However, these are by no means definitive. They are definitely not citing any laws or IRS publications (not that IRS publications are laws - they're merely the IRS's opinions of them).

And you claim banking regulations. This is not the same thing as a law. If in fact those banking regulations do exist, then sure, they can shut your account. But that's very different from it being illegal.

ETA: Here's another one.
http://www.theguardian.com/money/2005/oct/13/finance
Quote
There is no legal requirement to have a business bank account if you are a sole trader or partnership. It is only necessary for a limited company. However it is quite useful to keep your personal and trading accounts separate especially for completing your tax returns and claiming expenses that can be offset against the profits made to reduce your tax bill.

There are also plenty of articles that say businesses should have a separate account for the ease of keep track of business transactions. But I haven't seen one say that it islegally required for sole proprietorships.
« Last Edit: January 08, 2016, 06:15:05 PM by johnny847 »

ShortInSeattle

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Re: Business checking account
« Reply #4 on: January 08, 2016, 05:17:15 PM »
I have had small business checking accounts with Chase for ten years - I began with WAMU before they were acquired. Chase is fine when it comes to being a bank although I'm thinking about switching to an account with my local credit union. (BECU)

I don't go to the bank in person very often but Chase has a knack for making me feel unwelcome when I do. YOU CAN DO THIS ONLINE YOU KNOW... is the common refrain, with a slight tone of exasperation.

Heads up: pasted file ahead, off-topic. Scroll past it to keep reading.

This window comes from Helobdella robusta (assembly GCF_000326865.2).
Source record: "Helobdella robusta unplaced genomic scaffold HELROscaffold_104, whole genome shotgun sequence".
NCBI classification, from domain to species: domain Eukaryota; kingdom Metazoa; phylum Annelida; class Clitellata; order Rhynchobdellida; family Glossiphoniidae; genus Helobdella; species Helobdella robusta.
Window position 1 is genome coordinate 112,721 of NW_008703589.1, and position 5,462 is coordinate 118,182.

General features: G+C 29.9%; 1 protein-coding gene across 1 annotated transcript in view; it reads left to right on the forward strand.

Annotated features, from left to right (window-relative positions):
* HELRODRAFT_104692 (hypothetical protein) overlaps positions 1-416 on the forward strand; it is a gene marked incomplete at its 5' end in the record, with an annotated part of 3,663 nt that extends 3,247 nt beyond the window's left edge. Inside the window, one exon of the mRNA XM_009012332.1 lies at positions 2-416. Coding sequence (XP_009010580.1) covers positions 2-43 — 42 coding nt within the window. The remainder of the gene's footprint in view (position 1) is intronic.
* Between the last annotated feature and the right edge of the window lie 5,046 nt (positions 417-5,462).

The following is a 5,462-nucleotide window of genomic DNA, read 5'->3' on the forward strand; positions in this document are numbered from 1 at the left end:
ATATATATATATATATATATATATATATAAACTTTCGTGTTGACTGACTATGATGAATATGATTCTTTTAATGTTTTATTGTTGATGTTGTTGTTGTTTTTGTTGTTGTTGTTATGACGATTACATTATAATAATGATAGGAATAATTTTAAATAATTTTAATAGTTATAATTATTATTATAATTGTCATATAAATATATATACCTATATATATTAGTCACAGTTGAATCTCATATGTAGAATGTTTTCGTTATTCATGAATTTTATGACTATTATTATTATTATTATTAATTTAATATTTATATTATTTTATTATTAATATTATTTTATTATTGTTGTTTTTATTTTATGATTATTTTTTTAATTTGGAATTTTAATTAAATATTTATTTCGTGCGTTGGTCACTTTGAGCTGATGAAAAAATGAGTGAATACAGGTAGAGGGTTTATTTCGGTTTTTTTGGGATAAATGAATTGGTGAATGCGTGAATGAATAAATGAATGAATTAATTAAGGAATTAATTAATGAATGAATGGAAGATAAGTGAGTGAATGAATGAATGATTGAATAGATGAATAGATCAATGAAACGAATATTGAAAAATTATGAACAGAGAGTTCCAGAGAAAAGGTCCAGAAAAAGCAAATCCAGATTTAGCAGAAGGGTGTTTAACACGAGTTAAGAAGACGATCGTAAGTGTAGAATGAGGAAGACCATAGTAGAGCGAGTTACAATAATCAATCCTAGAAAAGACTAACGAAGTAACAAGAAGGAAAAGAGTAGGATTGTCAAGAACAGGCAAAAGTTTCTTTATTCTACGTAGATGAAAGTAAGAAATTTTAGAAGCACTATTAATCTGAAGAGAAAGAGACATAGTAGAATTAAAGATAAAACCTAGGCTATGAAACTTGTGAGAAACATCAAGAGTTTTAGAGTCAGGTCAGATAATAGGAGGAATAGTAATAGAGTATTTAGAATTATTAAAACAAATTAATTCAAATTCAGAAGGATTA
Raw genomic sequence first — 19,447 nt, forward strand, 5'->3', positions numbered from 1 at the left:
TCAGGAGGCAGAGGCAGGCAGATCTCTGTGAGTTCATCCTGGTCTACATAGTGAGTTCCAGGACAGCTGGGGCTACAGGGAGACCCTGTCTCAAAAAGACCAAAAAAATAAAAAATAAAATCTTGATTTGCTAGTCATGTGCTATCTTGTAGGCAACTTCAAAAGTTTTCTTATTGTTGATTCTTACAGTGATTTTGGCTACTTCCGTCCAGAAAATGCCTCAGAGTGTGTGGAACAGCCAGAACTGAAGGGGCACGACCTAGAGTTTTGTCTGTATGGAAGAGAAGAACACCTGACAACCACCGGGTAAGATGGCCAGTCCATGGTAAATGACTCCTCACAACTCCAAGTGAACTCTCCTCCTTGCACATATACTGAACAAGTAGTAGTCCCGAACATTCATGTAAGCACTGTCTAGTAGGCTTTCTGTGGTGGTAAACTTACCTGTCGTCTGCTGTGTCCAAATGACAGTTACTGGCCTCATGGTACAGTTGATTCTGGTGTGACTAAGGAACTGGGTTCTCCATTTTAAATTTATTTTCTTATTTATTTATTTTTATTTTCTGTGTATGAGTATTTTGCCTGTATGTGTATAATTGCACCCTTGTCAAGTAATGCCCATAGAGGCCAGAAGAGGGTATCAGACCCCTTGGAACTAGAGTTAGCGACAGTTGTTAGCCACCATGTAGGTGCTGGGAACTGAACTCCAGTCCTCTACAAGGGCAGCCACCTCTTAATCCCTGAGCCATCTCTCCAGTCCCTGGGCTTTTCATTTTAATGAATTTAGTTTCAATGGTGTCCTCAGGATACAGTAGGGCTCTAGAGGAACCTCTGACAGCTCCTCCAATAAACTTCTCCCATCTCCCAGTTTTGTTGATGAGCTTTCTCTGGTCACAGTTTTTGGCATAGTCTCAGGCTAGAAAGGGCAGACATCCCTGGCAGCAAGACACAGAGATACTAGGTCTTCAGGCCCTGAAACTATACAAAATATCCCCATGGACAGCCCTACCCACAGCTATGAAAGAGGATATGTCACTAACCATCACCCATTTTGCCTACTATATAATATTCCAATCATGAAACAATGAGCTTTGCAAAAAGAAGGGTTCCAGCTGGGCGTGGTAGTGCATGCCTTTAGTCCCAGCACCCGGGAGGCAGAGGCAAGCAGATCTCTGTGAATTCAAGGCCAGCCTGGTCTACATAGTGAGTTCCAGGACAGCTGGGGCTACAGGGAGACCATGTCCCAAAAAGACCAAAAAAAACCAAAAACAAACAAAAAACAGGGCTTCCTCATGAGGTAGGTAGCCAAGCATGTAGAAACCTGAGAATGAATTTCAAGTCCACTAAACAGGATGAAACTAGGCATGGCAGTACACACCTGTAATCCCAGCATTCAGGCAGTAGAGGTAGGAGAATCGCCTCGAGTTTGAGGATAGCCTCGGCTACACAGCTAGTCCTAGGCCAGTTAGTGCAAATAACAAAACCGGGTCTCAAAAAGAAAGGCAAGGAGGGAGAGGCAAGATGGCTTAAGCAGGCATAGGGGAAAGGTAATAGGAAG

Consider things like:
- The volume of transactions you'll have
- Do you need to do in-person deposits?
- Do you want a big bank that can offer you credit lines and other services?
- What are their fees?
- Do you need access to ATMs? Do they have ATMs near you? Do you travel? Do you need a bank with branches everywhere? What are their hours?
- Does their online banking system interface with the software you'll use for accounting?

SIS


Paul der Krake

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Re: Business checking account
« Reply #5 on: January 08, 2016, 06:11:21 PM »

protostache

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Re: Business checking account
« Reply #6 on: January 08, 2016, 06:28:04 PM »
So I'm no lawyer or accountant, but I don't think there's anything wrong with using a "personal" checking account for business expenses. Since you're a one person business, all you really need beyond free, online banking, and online deposit from a non mobile device is the separation of business expenses from personal expenses right?

Doing some quick searching, I have found articles that say the contrary.

http://smallbusiness.chron.com/difference-between-small-business-account-regular-checking-account-3855.html
Quote
A business owner is not always required to establish a business checking account. For example, a sole proprietorship owner can choose to use his own individual checking account to conduct business—he has to ask customers to pay him in his own name. This isn't always the best strategy, however, because it's difficult to separate business from personal activities when you use the same account.

http://junewalkeronline.com/recordkeeping/you-do-not-need-a-business-checking-account/
Quote
As long as your records are accurate one checking account is perfectly acceptable to the IRS. I think one big factor in the insistence on a business checking account is that itís supposed to cover financial shenanigans. Many people like to believe that because something is paid by a business check that makes it a business deduction. Of course, that is not so!


However, these are by no means definitive. They are definitely not citing any laws or IRS publications (not that IRS publications are laws - they're merely the IRS's opinions of them).

And you claim banking regulations. This is not the same thing as a law. If in fact those banking regulations do exist, then sure, they can shut your account. But that's very different from it being illegal.

ETA: Here's another one.
http://www.theguardian.com/money/2005/oct/13/finance